The learning function within an organization can generally be seen as centralized, decentralized or a hybrid. Brandon Hall Group defines these organizational structures as:
- Centralized – A single corporate learning function across the company serving the internal learning audience. Eighty percent or more of the learning-function staff reports to this centralized corporate organization.
- Decentralized – Corporate learning-function team with some decision-making but most learning-function decisions distributed to business-unit teams. Eighty percent or more of the learning-function staff in the company report to business or geographic unit learning-function teams.
- Hybrid – A combination of centralized and decentralized
According to the most recent L&D Benchmarking Study from Brandon Hall Group, organizations overall are relatively evenly split in how they would define the current structure of their learning function. Forty percent say it is centralized, 36% say decentralized and 24% have a hybrid model.
Selecting the right structure can be critical to a well-executed learning strategy. The structure can have a strong influence over the agility and effectiveness of learning and development to help the overall organization meet its business goals.
It is not as simple as choosing one and running with it. There are many factors at play; the most obvious are the size and global footprint of the company.
Unfortunately, most organizational structures, processes and cultures were built decades ago and are not constructed for a volatile, uncertain, complex, ambiguous (VUCA) environment. Most organizations also are not good at change management or marshaling resources, including new technology, to adapt to change.
L&D Org Structures by Company Size
L&D Org Structures by Geographic Distribution
The structure of the learning function can mean the difference between a cohesive, standardized learning environment or controlled chaos. It can also be the difference between agile adaptability and an inability to respond to the business. Companies should find the right approach that matches the needs of the business and those of its learning audiences.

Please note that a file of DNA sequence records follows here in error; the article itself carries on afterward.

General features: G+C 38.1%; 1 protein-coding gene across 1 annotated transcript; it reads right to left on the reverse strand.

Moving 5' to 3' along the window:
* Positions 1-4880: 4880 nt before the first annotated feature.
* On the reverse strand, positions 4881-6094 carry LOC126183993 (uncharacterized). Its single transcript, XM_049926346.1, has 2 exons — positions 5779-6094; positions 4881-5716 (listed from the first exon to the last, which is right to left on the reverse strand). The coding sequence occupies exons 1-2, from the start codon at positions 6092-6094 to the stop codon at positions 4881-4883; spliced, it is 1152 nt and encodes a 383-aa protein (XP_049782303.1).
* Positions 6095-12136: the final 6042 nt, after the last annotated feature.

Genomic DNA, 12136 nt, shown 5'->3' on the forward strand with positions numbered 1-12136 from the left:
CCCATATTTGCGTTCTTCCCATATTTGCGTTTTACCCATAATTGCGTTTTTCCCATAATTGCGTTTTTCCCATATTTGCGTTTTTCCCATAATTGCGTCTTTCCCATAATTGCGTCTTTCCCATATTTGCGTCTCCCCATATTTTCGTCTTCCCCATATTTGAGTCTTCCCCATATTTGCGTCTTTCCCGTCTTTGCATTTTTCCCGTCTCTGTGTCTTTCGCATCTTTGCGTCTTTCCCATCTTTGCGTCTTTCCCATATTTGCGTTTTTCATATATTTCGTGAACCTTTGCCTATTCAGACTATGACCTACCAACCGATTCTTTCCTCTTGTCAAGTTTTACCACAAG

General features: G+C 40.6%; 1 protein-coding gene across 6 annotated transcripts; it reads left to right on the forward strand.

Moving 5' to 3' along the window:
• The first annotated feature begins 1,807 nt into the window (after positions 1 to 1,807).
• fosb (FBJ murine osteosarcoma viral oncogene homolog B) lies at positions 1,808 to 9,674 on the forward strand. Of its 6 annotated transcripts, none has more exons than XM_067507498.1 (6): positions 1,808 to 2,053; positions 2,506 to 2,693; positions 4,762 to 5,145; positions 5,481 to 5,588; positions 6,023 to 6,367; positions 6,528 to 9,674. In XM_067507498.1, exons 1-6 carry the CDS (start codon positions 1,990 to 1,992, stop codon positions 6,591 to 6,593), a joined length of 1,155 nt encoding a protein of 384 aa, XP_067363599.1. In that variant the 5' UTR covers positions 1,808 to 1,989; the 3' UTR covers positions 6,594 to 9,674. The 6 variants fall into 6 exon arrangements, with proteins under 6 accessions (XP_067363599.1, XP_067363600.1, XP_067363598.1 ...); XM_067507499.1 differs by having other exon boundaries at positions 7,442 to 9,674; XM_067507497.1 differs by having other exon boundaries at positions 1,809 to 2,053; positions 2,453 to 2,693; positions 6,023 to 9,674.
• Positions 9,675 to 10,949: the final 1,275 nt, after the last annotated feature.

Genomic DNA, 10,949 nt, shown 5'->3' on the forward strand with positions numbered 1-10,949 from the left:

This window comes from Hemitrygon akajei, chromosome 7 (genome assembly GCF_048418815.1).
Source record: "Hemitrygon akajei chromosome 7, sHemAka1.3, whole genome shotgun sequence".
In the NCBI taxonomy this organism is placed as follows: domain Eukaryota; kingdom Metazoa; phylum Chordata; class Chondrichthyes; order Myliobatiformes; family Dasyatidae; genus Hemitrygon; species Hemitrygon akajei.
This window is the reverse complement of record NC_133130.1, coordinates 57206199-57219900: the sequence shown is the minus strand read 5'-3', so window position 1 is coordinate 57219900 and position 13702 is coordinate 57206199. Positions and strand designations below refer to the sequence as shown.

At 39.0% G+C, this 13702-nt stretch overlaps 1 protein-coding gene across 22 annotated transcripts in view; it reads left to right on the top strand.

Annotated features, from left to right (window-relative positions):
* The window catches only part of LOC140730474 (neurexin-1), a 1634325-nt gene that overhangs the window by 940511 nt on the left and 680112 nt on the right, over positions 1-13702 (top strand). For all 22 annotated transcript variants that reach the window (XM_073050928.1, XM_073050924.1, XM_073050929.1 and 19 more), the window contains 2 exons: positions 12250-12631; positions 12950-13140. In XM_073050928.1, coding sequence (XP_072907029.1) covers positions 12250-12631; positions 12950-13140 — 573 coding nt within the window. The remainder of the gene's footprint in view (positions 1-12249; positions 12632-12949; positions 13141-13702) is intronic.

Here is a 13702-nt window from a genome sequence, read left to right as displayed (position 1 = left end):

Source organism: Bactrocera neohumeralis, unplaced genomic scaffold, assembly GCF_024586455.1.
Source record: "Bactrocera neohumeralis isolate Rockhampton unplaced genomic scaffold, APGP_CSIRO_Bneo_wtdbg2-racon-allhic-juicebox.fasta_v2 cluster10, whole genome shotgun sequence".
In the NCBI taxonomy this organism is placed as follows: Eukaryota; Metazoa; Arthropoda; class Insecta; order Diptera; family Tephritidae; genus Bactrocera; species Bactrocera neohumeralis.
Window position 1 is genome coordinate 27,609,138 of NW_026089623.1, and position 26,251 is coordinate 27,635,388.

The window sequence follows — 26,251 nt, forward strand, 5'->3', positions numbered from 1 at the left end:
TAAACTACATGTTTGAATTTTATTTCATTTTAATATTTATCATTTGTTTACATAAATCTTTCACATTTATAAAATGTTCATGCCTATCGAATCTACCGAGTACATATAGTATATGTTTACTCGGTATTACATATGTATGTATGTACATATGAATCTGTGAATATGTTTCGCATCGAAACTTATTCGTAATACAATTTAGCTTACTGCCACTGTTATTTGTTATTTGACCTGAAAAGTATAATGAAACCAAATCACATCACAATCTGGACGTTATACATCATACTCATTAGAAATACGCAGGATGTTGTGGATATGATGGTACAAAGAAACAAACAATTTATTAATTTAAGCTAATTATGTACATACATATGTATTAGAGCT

- What is our overall organizational structure?
- What is the strategic value of learning in the organization?
- Does the company operate in a highly distributed environment?
- What is our learning-governance process?
- What are the learner requirements and conditions?
- What is the governance model for learning technology?
- Who has budgetary control?
Brandon Hall Group POV
Creating the right structure for the L&D function has its pros and cons:
- Centralized – One learning team with a single chain of command; offers economies of scale; responsible for overall allocation of learning organizational resources; can be too far removed from the “front line”
- Decentralized – Learning initiatives are the responsibility of individual lines of business; allows learning to be more aligned with the needs of the “front-line;” can lead to disconnect from “top-down” initiatives
- Hybrid – One team responsible for professional development and lines of business are responsible for technical, compliance or industry-specific training; allows for shared expertise model, each focusing on their respective strengths; can be challenging to govern (who is responsible for what)
- Emerging: Business Partnership – Centralized learning model with learning professionals embedded in the lines of business; gives best of all worlds; can be a challenge regarding solid- and dotted-lined reporting lines for learning professionals
When considering the right model for your organization, these are driving factors:
- Organizational structure — Is the L&D structure in harmony with the business structure?
- Strategic value of learning — Does learning report into the executive leadership of the organization?
- Learning governance process/objective setting — How are learning goals currently set and prioritized?
- Learner requirements and conditions — Are the needs of the learner — and how they need to learn — based on their work?
- Learning curriculum — What type of learning content is currently used and in what sequence and cadence?
- Learning scale — Is learning able to move at the speed of business?
- Technology governance — Who is responsible for the learning-technology ecosystem?
- Budget control — Does the budget allow for growth or maintenance of learning?
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